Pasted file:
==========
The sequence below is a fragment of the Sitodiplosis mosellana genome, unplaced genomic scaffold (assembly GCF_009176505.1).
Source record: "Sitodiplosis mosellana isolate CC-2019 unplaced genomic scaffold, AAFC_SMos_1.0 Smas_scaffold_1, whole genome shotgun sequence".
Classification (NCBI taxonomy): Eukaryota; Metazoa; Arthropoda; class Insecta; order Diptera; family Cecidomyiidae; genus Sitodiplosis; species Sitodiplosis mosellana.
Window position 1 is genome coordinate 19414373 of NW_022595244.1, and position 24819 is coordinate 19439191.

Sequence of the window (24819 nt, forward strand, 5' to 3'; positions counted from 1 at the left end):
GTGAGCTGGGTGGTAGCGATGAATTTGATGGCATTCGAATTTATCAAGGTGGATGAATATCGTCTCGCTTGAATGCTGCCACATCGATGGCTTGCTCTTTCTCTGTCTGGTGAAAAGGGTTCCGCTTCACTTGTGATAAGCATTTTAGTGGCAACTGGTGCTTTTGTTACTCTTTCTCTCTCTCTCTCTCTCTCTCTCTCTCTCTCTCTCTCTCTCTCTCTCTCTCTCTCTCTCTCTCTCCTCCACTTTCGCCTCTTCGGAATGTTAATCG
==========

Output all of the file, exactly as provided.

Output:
The sequence below is a fragment of the Sitodiplosis mosellana genome, unplaced genomic scaffold (assembly GCF_009176505.1).
Source record: "Sitodiplosis mosellana isolate CC-2019 unplaced genomic scaffold, AAFC_SMos_1.0 Smas_scaffold_1, whole genome shotgun sequence".
Classification (NCBI taxonomy): Eukaryota; Metazoa; Arthropoda; class Insecta; order Diptera; family Cecidomyiidae; genus Sitodiplosis; species Sitodiplosis mosellana.
Window position 1 is genome coordinate 19414373 of NW_022595244.1, and position 24819 is coordinate 19439191.

Sequence of the window (24819 nt, forward strand, 5' to 3'; positions counted from 1 at the left end):
GTGAGCTGGGTGGTAGCGATGAATTTGATGGCATTCGAATTTATCAAGGTGGATGAATATCGTCTCGCTTGAATGCTGCCACATCGATGGCTTGCTCTTTCTCTGTCTGGTGAAAAGGGTTCCGCTTCACTTGTGATAAGCATTTTAGTGGCAACTGGTGCTTTTGTTACTCTTTCTCTCTCTCTCTCTCTCTCTCTCTCTCTCTCTCTCTCTCTCTCTCTCTCTCTCTCTCTCTCTCTCCTCCACTTTCGCCTCTTCGGAATGTTAATCG